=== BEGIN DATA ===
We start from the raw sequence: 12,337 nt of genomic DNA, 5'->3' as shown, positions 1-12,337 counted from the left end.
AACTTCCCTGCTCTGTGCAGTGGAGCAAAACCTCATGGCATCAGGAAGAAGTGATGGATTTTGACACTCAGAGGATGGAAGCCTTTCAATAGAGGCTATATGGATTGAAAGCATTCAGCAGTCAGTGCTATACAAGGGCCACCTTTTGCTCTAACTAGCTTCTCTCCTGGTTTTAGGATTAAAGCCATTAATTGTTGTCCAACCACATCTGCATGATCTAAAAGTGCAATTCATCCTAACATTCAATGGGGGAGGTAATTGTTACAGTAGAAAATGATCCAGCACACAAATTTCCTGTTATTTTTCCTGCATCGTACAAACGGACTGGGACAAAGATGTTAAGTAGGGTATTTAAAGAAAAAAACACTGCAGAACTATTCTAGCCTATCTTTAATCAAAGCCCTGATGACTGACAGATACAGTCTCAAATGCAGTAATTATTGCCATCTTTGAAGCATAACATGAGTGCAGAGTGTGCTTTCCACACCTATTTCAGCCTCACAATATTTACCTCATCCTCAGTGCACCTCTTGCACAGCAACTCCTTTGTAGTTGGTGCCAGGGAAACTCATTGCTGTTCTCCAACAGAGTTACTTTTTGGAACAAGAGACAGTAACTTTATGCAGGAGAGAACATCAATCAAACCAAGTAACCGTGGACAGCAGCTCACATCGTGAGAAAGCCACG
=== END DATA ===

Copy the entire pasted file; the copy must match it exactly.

We start from the raw sequence: 12,337 nt of genomic DNA, 5'->3' as shown, positions 1-12,337 counted from the left end.
AACTTCCCTGCTCTGTGCAGTGGAGCAAAACCTCATGGCATCAGGAAGAAGTGATGGATTTTGACACTCAGAGGATGGAAGCCTTTCAATAGAGGCTATATGGATTGAAAGCATTCAGCAGTCAGTGCTATACAAGGGCCACCTTTTGCTCTAACTAGCTTCTCTCCTGGTTTTAGGATTAAAGCCATTAATTGTTGTCCAACCACATCTGCATGATCTAAAAGTGCAATTCATCCTAACATTCAATGGGGGAGGTAATTGTTACAGTAGAAAATGATCCAGCACACAAATTTCCTGTTATTTTTCCTGCATCGTACAAACGGACTGGGACAAAGATGTTAAGTAGGGTATTTAAAGAAAAAAACACTGCAGAACTATTCTAGCCTATCTTTAATCAAAGCCCTGATGACTGACAGATACAGTCTCAAATGCAGTAATTATTGCCATCTTTGAAGCATAACATGAGTGCAGAGTGTGCTTTCCACACCTATTTCAGCCTCACAATATTTACCTCATCCTCAGTGCACCTCTTGCACAGCAACTCCTTTGTAGTTGGTGCCAGGGAAACTCATTGCTGTTCTCCAACAGAGTTACTTTTTGGAACAAGAGACAGTAACTTTATGCAGGAGAGAACATCAATCAAACCAAGTAACCGTGGACAGCAGCTCACATCGTGAGAAAGCCACG